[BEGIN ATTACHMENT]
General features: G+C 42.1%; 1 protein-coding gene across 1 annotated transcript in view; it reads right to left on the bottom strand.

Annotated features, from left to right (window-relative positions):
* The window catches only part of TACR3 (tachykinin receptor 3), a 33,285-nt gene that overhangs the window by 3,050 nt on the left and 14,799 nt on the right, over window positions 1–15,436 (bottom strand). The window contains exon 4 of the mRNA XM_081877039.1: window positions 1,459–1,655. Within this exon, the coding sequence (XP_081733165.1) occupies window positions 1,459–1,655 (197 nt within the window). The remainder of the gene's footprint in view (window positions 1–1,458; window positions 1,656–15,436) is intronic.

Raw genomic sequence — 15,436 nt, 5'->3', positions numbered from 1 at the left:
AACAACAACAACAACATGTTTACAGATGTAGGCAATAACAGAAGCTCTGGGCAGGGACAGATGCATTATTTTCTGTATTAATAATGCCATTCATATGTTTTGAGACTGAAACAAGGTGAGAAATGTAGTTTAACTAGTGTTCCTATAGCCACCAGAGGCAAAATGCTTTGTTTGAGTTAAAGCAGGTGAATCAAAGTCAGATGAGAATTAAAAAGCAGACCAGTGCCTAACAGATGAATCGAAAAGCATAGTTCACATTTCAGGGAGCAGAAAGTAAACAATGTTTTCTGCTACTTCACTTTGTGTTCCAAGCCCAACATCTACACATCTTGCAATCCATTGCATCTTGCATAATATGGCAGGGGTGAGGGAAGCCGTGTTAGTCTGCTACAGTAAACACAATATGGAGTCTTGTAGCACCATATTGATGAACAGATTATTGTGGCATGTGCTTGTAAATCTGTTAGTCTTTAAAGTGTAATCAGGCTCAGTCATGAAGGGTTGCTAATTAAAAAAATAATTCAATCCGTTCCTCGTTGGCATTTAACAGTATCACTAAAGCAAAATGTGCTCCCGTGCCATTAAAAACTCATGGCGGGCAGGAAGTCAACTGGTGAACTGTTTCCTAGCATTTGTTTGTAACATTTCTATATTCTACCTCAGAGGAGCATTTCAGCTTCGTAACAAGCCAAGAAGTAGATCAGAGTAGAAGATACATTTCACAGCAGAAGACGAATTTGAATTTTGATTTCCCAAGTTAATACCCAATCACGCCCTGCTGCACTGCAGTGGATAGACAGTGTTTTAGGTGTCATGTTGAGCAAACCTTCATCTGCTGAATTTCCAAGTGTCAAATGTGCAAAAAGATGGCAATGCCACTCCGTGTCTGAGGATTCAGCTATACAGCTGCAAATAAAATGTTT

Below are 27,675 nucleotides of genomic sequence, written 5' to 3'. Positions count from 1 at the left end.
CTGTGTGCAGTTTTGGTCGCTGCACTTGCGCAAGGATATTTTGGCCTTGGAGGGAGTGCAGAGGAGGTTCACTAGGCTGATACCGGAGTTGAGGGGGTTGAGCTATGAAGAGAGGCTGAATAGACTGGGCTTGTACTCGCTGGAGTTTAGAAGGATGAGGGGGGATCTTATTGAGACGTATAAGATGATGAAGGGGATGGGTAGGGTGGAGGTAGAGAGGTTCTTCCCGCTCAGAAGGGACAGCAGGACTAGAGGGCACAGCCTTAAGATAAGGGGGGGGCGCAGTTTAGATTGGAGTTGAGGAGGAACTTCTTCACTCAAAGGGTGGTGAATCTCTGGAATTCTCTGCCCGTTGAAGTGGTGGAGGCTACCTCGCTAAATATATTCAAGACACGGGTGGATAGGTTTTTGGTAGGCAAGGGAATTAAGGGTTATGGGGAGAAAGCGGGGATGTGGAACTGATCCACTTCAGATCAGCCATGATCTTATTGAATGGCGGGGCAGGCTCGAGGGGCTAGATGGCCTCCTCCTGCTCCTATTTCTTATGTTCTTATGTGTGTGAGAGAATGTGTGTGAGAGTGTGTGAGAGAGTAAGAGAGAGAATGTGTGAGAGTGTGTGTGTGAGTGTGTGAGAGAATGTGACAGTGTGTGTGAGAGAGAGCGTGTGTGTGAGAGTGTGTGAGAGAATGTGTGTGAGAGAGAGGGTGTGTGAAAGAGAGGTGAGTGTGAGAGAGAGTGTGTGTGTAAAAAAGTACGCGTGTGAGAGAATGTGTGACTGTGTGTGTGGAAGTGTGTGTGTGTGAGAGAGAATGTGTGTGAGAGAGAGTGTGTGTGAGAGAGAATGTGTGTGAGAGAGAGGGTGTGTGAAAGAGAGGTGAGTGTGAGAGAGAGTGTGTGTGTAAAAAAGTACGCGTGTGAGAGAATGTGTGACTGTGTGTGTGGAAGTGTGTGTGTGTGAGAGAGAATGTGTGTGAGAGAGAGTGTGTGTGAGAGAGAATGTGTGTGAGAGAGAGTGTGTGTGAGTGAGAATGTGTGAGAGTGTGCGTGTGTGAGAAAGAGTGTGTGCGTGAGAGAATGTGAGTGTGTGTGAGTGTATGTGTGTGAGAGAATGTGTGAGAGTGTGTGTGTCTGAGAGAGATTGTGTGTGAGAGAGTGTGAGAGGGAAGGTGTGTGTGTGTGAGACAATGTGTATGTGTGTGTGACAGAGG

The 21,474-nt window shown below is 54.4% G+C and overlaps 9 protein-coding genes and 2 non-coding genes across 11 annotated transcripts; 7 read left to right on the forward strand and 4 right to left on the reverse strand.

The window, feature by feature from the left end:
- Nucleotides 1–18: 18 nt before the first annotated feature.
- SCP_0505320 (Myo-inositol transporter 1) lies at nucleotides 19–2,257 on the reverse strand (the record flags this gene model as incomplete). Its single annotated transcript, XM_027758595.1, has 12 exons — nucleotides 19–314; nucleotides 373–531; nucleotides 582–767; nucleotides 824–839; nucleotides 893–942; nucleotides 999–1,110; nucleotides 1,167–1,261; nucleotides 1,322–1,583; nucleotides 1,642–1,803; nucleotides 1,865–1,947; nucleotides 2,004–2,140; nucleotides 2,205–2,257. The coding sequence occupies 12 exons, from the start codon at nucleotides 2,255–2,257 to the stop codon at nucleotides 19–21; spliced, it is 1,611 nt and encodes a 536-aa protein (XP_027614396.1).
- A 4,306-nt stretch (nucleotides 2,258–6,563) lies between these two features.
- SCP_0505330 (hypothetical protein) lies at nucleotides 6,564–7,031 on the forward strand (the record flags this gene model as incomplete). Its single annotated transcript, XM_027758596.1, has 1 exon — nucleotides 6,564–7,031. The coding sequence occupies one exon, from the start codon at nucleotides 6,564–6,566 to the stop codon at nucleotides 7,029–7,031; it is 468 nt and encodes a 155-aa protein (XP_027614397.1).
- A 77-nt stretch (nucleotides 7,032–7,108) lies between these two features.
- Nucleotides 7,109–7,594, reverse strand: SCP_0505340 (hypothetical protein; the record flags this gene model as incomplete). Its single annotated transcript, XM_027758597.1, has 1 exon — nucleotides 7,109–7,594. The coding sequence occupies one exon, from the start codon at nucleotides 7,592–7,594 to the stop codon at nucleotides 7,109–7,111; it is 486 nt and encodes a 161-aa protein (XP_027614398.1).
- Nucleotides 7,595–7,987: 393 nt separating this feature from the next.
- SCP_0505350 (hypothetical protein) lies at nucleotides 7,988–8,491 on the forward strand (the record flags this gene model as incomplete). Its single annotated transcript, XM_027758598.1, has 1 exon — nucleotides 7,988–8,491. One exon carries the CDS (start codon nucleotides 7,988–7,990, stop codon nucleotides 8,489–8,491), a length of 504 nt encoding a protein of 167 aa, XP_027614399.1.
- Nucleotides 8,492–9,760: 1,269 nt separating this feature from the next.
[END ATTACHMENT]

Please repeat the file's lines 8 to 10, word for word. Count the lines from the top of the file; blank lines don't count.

The 21,474-nt window shown below is 54.4% G+C and overlaps 9 protein-coding genes and 2 non-coding genes across 11 annotated transcripts; 7 read left to right on the forward strand and 4 right to left on the reverse strand.

The window, feature by feature from the left end:
- Nucleotides 1–18: 18 nt before the first annotated feature.